But Ramanujam noted that no country could afford continuous protection from imports and the industry had to face up to the reality of competing with quality duty free products in the interests of the consumer.
The ministry, he said, would soon initiate a dialogue with the AIPA, processors and relevant government agencies to work out a long-term strategy for the industry to be internationally competitive.
G. Jinadasa, a veteran poultry farmer and currently managing director of Shetna Poultry Farms at Gampola, spoke of how he first entered the industry - in its infancy - in 1956.
"There was no poultry business then and I was one of the pioneers," he noted in a memory-lane presentation of the industry then and now.
Those were the days of a few farmers, little technology and a comfortable market share compared to now when the industry has advanced rapidly but still faces marketing problems and worries about imports.
Jinadasa urged the AIPA to look after the interests of small farmers by helping them to cut waste and implement proper management techniques. "The AIPA should send young experts to towns and villages to teach small farmers ways of reducing the cost of production and making their farms viable," he said adding that there was a lot of waste in small farms due to lack of knowledge and know-how.
AIPA chairman Wana-singhe traced the problems of the industry in the past few years like imports and overproduction but pointed out that the trade should not be dependent on government subsidies and tariff protection. "We need to reorganize ourselves to stand on our own feet and face the competition." He said the AIPA recently ran a very successful campaign to promote consumption of chicken meat with the assistance of AgEnt and AIPA members on the theme "chicken is cheap now."
But even before the campaign was over the introduction of GST on processed meat in addition to GST on feed at the production stage pushed the consumer price by 10-15 percent to a current 155 rupees per kg from 110 rupees.
"The AIPA fears that this increase in price would affect consumption and have a negative effect on the growth of the industry restricting employment and affecting the health of the people," he said.
The promotion campaign dispelled unnecessary consumer fears of cholesterol
from eating chicken and also spoke of the substantial nutritive value from
this meat source.
By Gamini RajakarunaHow effective are you? As a team member, parent, partner? How effective are your colleagues, your company, your family?
Having been involved in leadership development work with over a 100 of the Fortune 500 companies as well as thousands of small to medium sized businesses and education institutions in USA, Stephen Covey has identified that highly effective people posses seven habits of human effectiveness over the individuals who are misdirected, unproductive and counter-productive. The following are the hints given by Covey to anyone who wishes to be effective.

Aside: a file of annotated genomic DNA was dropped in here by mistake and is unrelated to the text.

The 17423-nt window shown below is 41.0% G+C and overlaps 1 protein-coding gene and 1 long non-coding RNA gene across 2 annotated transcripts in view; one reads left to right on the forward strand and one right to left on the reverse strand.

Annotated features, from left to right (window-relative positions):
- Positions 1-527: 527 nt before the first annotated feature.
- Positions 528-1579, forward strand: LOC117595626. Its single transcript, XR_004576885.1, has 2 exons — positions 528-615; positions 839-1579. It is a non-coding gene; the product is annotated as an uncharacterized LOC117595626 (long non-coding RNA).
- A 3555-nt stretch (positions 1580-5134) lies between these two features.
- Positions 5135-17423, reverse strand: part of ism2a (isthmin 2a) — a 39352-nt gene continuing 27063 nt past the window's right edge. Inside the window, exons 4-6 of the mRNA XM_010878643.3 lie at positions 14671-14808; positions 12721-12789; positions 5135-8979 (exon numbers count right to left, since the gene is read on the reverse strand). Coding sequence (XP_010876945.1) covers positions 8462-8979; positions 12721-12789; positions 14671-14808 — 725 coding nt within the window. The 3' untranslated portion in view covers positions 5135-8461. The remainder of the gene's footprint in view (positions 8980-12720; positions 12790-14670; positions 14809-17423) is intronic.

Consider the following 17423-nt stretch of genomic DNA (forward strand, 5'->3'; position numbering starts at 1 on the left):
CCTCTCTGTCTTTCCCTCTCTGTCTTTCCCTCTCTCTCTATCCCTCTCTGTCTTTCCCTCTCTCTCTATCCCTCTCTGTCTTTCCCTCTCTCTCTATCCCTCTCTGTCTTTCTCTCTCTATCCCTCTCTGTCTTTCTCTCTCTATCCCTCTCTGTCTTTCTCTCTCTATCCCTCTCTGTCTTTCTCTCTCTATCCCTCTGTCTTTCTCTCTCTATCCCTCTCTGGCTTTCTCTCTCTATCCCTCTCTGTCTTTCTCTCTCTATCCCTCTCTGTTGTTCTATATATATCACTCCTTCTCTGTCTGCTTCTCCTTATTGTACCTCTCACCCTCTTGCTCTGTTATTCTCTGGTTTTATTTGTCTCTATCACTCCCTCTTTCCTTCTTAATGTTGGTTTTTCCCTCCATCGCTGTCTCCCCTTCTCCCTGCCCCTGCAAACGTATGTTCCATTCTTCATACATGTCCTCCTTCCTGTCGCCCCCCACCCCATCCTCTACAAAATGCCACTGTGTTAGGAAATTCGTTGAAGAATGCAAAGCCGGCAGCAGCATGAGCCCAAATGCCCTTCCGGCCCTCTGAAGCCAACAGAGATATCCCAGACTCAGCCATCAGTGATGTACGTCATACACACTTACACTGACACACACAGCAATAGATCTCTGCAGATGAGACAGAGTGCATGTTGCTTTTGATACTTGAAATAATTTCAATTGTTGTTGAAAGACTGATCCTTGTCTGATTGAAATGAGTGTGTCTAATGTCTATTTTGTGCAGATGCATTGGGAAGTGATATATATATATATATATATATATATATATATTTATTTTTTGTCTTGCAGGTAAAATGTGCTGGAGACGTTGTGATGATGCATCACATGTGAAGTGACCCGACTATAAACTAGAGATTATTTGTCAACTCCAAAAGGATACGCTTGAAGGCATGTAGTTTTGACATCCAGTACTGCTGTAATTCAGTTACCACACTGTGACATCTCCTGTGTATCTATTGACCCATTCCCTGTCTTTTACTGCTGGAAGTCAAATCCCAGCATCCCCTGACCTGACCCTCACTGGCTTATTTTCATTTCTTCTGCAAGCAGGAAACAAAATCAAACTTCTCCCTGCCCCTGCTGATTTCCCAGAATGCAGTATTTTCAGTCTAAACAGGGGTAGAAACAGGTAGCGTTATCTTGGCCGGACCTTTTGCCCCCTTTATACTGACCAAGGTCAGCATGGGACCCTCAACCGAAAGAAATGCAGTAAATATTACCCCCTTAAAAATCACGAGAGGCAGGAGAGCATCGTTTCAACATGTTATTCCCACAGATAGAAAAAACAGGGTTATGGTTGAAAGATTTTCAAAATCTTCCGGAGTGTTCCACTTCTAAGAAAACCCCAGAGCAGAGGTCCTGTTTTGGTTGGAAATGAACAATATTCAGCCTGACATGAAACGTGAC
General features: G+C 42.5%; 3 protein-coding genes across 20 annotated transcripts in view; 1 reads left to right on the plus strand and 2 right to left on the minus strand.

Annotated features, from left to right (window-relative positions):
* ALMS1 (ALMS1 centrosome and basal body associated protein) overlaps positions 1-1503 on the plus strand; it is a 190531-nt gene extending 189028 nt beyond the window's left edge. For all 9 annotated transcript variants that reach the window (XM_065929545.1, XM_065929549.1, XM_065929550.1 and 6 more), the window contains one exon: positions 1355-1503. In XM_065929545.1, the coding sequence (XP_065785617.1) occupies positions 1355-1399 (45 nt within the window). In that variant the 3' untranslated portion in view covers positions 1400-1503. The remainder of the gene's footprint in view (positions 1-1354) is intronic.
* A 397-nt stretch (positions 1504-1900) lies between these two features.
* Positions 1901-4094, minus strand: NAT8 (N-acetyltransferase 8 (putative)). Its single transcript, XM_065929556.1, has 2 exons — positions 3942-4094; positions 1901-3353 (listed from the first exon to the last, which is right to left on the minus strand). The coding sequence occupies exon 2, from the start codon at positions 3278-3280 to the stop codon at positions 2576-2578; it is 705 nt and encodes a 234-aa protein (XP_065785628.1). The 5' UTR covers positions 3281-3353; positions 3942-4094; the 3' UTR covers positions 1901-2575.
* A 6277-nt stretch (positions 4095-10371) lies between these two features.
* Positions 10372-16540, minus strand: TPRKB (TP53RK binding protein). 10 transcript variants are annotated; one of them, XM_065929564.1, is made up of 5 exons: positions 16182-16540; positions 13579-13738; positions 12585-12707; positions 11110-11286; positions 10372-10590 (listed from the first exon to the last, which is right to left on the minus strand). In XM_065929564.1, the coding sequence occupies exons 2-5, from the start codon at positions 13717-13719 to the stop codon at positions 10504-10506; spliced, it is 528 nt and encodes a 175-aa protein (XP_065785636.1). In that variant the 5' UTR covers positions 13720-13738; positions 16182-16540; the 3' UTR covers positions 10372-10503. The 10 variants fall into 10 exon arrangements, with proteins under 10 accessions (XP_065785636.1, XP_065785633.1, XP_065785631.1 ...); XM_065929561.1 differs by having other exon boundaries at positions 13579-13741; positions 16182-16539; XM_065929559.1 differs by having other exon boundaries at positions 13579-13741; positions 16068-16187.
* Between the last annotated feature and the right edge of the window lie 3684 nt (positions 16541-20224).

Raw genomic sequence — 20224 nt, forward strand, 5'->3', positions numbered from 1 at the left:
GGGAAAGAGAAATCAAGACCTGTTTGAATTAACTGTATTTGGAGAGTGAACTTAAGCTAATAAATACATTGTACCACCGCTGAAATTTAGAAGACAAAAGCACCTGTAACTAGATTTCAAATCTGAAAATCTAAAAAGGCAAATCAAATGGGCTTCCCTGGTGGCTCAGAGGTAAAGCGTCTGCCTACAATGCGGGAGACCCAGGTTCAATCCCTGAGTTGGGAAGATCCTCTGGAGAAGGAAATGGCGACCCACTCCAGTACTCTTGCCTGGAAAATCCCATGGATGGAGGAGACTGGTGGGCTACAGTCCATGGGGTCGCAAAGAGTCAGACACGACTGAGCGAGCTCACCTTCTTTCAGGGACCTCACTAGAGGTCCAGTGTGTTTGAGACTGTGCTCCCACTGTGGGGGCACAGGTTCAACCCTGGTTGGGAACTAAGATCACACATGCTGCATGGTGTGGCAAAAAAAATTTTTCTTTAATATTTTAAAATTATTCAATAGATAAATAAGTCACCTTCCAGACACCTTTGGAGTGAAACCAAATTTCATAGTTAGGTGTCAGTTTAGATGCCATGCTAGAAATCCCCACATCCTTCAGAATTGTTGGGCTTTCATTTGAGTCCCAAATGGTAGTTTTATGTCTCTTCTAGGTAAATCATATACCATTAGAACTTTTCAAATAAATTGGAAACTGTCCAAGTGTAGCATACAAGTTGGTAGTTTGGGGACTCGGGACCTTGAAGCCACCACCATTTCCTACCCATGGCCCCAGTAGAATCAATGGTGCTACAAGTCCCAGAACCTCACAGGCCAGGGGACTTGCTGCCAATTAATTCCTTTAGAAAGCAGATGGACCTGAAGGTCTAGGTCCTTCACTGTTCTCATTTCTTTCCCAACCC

Be proactive"Proactive" has become something of a vague word. According to Covey, "proactive" people never blame - or credit their situations, environment, or other people for their behaviour. This is because they take responsibility for their own lives and what happens to them. This responsibility means, literally, the ability to respond as they choose. They choose it themselves, based on their values not their feelings.
People who are "Reactive" on the other hand are so because they have elected to be that way, says Covey. They are governed by their colleagues and conditions and it means they have either consciously or by default empowered those things to control their lives. The behaviour of people like this is frequently affected by the "social weather". The storms or sunshine of their spouses, colleagues or bosses dictate their performance.
Initiative is a natural inclination, observed Covey. The "proactive muscles" or a person might be flabby but they are still there to be developed.
A person's capacity to make and keep promises - to themselves and others is the surest way to demonstrate "proactivity". Each time we honour a commitment we build the inner strength to accept more. This is the Covey's recommendation, to build "proactive muscles".
Begin with the end in mindWhat Covey means by this is the habit of commencing each day, action or project with the strong image of its end result. It also means holding onto a clear idea of where we are headed so as to better understand our current position and keep moving in the right direction. It provides a healthy perspective and helps us to avoid the "activity trap' becoming embroiled in life "busyness" by getting no closer to our preferred destination.
Being "busy" is not the same as being "effective". Staying aware of what matters to us is a sure guide to do things effectively, says Covey.
Covey believes that all things are created twice. This is the principal underlying this habit. The first creation is the initial existence of the concept what we want to achieve. Concepts grow in the human mind only.